Alison's Reviews > Slaughterhouse-Five

Slaughterhouse-Five by Kurt Vonnegut
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Jun 09, 08

bookshelves: alltime100novel, modernlibrary100best
Recommended for: should be required reading for living
Read in November, 2007

"Well, here we are, Mr. Pilgrim, trapped in the amber of this moment. There is no why."

"Fatalism is commonly referred to as "the doctrine that all events are subject to fate or inevitable predetermination."

I have always heard of this book and have avoided it because I thought it would be boring and political. I couldn't have been more wrong. It speaks volumes politically, yes, and is a first hand account of war from an American POW in Germany (the bombing of Dresden in WWII to be exact). However, the mechanism of story-telling--via one man's ability to jump through time and visit different parts of his life (war, marriage, death) as well as recounting being abducted by aliens--is ingeniuous, casual, funny, philosphical and tragic all at once.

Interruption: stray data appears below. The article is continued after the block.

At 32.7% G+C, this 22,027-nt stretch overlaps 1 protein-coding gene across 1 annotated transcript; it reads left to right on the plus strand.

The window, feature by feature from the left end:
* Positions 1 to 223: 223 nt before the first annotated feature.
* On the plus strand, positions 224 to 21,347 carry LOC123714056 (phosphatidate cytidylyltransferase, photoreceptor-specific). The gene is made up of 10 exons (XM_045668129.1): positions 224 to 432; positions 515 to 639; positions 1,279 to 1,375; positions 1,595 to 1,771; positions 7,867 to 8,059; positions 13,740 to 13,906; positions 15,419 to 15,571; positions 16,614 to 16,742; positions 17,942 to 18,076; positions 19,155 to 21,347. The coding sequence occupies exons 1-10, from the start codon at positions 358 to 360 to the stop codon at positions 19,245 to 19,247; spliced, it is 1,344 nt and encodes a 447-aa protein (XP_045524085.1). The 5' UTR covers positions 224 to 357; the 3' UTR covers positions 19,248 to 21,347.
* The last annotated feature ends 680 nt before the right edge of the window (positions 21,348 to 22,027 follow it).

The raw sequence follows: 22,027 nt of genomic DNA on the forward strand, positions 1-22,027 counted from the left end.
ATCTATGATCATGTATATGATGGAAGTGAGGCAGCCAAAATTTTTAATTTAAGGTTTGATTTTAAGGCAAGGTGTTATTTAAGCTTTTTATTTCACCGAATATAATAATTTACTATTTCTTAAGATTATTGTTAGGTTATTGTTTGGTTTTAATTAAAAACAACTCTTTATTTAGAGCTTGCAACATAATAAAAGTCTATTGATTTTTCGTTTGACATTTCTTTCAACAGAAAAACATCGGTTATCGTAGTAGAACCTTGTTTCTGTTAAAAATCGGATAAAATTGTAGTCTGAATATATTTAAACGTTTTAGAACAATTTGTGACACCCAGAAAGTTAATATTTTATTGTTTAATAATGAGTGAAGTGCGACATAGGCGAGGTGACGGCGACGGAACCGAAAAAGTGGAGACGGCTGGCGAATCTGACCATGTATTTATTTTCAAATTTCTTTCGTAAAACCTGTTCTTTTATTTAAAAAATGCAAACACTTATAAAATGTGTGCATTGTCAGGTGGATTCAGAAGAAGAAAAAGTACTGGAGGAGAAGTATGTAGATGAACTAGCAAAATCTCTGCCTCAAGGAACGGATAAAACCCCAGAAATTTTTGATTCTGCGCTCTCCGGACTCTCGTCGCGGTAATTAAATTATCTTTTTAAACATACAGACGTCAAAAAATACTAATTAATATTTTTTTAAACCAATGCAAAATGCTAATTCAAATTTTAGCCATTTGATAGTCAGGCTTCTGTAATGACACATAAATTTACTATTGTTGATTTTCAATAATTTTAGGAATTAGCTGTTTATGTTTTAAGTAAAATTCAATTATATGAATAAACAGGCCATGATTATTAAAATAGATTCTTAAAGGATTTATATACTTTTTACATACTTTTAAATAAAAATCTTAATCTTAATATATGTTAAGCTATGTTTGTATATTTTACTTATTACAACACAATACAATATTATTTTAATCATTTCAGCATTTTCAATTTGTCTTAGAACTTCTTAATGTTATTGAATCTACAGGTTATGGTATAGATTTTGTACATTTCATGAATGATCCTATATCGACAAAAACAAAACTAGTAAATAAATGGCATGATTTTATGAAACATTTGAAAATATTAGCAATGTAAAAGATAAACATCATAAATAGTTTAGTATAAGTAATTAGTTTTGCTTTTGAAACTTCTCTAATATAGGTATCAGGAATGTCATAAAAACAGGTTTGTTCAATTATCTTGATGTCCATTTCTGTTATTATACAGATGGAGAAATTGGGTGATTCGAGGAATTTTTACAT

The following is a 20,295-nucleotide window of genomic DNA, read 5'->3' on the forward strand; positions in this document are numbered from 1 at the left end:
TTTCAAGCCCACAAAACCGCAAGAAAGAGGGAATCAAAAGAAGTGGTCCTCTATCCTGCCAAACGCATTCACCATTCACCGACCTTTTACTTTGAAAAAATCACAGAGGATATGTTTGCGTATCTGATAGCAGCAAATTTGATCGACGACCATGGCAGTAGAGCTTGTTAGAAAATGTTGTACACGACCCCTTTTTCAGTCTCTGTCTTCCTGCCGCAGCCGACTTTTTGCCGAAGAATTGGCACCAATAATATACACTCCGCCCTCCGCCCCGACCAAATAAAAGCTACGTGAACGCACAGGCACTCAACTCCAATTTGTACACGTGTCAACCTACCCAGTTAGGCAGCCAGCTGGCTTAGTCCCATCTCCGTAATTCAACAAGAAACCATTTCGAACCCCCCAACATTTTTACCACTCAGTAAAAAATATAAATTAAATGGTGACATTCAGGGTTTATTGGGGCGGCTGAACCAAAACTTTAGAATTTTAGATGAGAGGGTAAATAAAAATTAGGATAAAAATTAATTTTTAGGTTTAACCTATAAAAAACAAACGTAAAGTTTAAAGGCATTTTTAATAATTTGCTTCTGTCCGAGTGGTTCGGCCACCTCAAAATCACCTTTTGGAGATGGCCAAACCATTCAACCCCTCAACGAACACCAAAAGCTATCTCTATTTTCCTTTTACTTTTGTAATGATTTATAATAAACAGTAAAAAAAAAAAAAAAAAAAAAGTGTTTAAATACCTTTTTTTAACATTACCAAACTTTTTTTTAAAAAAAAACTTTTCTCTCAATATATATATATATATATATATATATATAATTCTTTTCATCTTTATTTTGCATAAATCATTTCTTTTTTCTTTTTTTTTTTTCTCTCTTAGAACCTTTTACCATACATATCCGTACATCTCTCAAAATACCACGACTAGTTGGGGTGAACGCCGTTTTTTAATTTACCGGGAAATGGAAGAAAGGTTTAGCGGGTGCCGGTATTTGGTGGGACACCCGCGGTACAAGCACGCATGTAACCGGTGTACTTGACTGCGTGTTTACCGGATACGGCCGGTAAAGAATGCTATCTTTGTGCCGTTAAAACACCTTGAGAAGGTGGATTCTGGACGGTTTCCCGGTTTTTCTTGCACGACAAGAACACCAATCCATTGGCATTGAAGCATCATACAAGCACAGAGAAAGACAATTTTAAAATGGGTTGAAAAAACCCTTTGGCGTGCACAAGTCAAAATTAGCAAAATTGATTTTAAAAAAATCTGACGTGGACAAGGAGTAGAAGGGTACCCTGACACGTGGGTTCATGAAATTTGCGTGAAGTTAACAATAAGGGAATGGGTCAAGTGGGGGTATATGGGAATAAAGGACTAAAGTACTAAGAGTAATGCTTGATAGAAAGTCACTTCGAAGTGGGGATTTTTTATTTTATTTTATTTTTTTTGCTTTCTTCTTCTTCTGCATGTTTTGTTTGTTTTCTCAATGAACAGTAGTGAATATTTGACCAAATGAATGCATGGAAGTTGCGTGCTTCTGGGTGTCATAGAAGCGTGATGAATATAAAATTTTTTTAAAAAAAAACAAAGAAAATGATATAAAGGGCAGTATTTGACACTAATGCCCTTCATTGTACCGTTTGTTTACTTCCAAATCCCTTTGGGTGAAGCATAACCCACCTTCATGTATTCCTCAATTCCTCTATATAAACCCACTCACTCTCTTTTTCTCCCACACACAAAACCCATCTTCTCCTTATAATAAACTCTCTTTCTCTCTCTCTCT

War. Why do we insist on fighting? Will we ever evolve to a point where we can resolve conflicts peacefully? It's a pointless debate claims Mr. Vonnegut. Life happens, people die...we're powerless to change it, and it's silly to fight it (the forces that work against us...and the battles). Life, death, war...they're tragic (and as absurd as being taken by aliens)yet--inevitable.
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